What is Cisco Telling Customers? by J. Metzler
Given Cisco’s dominance of the networking market combined with the amazing volatility of the environment that we all work in, it is both interesting and important to understand what Cisco is telling it customers. I personally use that information to guide my thinking about where the IT industry is going in general and what that means to my job in particular.
One of the best ways to understand what Cisco is telling its customers is to attend the Cisco Live conference. The recent Cisco Live conference in Orlando, FL, set a new attendance record. More than 20,000 people attended in person and over 250,000 watched parts or all of the conference online. In addition, the conference featured an exhibit area referred to as the World of Solutions. This year, the World of Solutions featured booths from hundreds of Cisco’s partners and consumed roughly 250,000 square feet. I spent a couple of hours at the World of Solutions and one observation I made was that a very high percentage of the vendors who exhibited at Cisco Live were management vendors. To me that says that while Cisco has made great strides relative to the management functionality that they provide themselves, there is still a large need for additional management functionality.
One of the in-your-face themes of Cisco Live this year was the Internet of Everything (IoE). In his keynote, Chambers declared that the IoE was the next wave of the Internet and that it would have more impact that all of the previous waves combined. That’s a pretty strong statement. To understand what Cisco is saying about the next wave of the Internet you have to be able to distinguish the IoE from the Internet of Things (IoT). According to Cisco, the IoT is the connection of all machines, devices, sensors, automobiles, cameras, and other things to help customers improve operations and save resources. In contrast, Cisco defines the IoE as bringing together people, process, data, and things to make networked connections more relevant and valuable than ever before. Having listened to many Cisco speakers discuss the IoE, I think that Cisco may be right that this concept is beginning to impact how companies do business. I don’t, however, think that IoE will impact my job this year.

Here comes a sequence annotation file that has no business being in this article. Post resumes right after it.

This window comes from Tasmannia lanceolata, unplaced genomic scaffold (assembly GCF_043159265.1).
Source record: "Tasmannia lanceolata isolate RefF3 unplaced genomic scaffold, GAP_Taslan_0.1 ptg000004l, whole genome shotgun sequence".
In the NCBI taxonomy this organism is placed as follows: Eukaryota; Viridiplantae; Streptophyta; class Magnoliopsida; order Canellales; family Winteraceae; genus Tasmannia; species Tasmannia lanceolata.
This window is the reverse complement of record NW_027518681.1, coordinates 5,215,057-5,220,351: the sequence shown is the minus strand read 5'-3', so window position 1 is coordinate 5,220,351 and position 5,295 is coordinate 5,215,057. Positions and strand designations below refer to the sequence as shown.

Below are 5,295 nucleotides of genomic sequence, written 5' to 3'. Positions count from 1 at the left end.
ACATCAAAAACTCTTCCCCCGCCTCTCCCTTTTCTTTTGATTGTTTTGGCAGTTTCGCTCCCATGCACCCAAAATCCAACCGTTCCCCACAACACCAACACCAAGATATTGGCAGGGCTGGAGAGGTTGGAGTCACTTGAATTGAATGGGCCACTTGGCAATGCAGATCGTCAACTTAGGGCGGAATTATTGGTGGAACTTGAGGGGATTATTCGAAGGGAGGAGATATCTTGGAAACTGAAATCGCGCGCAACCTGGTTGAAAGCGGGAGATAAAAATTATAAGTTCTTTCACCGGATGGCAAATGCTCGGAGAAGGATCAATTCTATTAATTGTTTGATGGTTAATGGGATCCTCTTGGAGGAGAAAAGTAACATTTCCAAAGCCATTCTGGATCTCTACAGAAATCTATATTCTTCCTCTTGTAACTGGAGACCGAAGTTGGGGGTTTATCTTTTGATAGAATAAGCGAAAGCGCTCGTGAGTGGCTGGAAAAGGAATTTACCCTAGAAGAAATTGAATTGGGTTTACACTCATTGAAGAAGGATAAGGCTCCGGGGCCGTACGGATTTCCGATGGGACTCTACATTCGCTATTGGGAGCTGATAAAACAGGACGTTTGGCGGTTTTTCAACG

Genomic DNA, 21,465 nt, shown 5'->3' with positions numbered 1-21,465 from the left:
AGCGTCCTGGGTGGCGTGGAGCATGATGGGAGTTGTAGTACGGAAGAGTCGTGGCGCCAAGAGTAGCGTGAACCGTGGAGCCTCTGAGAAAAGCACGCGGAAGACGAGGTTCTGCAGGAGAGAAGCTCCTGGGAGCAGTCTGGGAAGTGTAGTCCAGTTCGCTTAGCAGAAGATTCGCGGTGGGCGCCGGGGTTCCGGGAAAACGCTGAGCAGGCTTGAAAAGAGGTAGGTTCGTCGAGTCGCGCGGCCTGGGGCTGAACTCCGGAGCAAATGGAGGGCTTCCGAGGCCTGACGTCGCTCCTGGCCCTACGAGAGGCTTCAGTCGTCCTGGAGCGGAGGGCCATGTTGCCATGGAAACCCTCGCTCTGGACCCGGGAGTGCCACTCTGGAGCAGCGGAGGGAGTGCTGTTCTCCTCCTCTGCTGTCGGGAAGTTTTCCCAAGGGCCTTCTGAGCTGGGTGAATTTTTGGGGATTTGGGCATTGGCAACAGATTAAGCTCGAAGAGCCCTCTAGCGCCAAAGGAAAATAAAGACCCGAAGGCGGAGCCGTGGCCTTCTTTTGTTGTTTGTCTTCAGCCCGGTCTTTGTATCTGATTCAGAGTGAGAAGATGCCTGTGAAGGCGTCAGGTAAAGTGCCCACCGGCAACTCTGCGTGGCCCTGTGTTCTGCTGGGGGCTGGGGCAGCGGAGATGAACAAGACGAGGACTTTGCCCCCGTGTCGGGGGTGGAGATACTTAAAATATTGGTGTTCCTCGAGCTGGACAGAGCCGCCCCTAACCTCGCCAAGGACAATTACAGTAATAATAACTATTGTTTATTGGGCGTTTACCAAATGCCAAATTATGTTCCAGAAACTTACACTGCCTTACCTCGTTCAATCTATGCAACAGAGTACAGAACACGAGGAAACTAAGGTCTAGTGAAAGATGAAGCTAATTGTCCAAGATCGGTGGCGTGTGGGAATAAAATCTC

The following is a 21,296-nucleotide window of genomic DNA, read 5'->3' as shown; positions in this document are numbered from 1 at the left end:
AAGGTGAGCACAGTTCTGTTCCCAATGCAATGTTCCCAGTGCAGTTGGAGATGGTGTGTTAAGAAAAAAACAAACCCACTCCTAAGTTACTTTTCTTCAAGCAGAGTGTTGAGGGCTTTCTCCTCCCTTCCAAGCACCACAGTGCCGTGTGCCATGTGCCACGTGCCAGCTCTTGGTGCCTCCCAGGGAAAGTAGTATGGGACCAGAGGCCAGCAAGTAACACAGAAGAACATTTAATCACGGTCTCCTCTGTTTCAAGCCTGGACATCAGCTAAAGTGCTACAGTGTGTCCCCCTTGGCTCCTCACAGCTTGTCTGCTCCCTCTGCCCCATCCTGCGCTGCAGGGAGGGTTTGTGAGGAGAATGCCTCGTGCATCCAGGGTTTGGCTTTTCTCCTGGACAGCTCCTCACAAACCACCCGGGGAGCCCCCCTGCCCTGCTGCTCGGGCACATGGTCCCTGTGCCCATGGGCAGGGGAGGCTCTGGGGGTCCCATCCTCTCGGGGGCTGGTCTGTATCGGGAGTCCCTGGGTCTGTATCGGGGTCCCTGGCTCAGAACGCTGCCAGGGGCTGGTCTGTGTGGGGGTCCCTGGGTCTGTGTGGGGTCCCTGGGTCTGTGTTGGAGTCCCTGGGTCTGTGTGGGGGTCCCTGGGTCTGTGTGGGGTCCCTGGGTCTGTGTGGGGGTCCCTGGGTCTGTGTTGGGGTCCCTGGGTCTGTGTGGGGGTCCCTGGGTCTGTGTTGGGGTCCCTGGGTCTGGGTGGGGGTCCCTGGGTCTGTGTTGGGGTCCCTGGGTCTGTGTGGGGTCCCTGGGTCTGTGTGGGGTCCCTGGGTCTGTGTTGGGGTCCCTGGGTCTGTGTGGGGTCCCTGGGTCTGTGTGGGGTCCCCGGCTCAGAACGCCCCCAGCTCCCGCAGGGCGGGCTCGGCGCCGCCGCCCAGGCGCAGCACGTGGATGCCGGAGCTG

Additional new features include Path Analysis, MultiPort Statistics and more for enhanced troubleshooting and management. At last year’s Cisco Live conference in San Diego, CA, Cisco got a lot of attention with their Open Networking Environment (ONE) announcement. While Cisco’s ONE is broader than just SDN, a lot of the Cisco ONE initiative involves an SDN-like three-tier architecture consisting of applications and network functions running either on top of, or in a controller and that controller interfaces with an array of network elements.
There certainly was a lot of discussion of Cisco ONE at the recent Orlando conference. However, there were two aspects of the discussion of Cisco ONE in Orlando that I found particularly insightful. One of those aspects was that in each presentation that I attended, the slides that the Cisco speaker used depicted the previously discussed three-tier architecture accompanied by the need for services to pull it all together. The other aspect of the Cisco ONE discussion in Orlando that I found insightful is that none of the Cisco speakers that I listened to said a single work about either the management functionality that is required to manage a Cisco ONE nor did they mention what management functionality Cisco would be providing.
As I drove home from the Cisco Live conference, one conclusion that I drew is that while Cisco has not yet shipped V1.0 of its SDN controller, the basic SDN concepts are being applied pervasively inside of Cisco. Another conclusion that I drew was that, as is so often the case with any new technology or way of delivering technology, the management of SDN in general and of Cisco ONE in particular is not getting the attention it needs. I believe that both of these conclusions will impact all of us starting immediately.
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